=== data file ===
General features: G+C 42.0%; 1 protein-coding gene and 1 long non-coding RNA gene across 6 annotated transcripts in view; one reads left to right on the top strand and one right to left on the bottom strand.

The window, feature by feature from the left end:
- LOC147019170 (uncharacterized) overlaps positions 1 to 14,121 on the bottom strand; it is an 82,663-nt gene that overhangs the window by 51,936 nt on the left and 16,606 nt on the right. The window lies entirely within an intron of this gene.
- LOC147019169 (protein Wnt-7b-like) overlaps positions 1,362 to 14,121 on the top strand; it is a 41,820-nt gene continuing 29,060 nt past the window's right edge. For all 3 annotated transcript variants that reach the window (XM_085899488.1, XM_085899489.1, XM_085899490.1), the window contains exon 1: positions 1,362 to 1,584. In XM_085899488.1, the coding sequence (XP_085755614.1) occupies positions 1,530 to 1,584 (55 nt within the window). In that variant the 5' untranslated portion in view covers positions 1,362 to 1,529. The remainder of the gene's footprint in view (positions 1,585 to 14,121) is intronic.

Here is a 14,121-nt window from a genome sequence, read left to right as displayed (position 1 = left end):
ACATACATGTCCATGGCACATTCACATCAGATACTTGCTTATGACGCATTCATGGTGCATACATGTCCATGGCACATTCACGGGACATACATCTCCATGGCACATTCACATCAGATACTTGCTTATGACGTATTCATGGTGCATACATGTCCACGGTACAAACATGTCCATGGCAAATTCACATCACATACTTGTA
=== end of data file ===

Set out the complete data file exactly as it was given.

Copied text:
General features: G+C 42.0%; 1 protein-coding gene and 1 long non-coding RNA gene across 6 annotated transcripts in view; one reads left to right on the top strand and one right to left on the bottom strand.

The window, feature by feature from the left end:
- LOC147019170 (uncharacterized) overlaps positions 1 to 14,121 on the bottom strand; it is an 82,663-nt gene that overhangs the window by 51,936 nt on the left and 16,606 nt on the right. The window lies entirely within an intron of this gene.
- LOC147019169 (protein Wnt-7b-like) overlaps positions 1,362 to 14,121 on the top strand; it is a 41,820-nt gene continuing 29,060 nt past the window's right edge. For all 3 annotated transcript variants that reach the window (XM_085899488.1, XM_085899489.1, XM_085899490.1), the window contains exon 1: positions 1,362 to 1,584. In XM_085899488.1, the coding sequence (XP_085755614.1) occupies positions 1,530 to 1,584 (55 nt within the window). In that variant the 5' untranslated portion in view covers positions 1,362 to 1,529. The remainder of the gene's footprint in view (positions 1,585 to 14,121) is intronic.

Here is a 14,121-nt window from a genome sequence, read left to right as displayed (position 1 = left end):
ACATACATGTCCATGGCACATTCACATCAGATACTTGCTTATGACGCATTCATGGTGCATACATGTCCATGGCACATTCACGGGACATACATCTCCATGGCACATTCACATCAGATACTTGCTTATGACGTATTCATGGTGCATACATGTCCACGGTACAAACATGTCCATGGCAAATTCACATCACATACTTGTA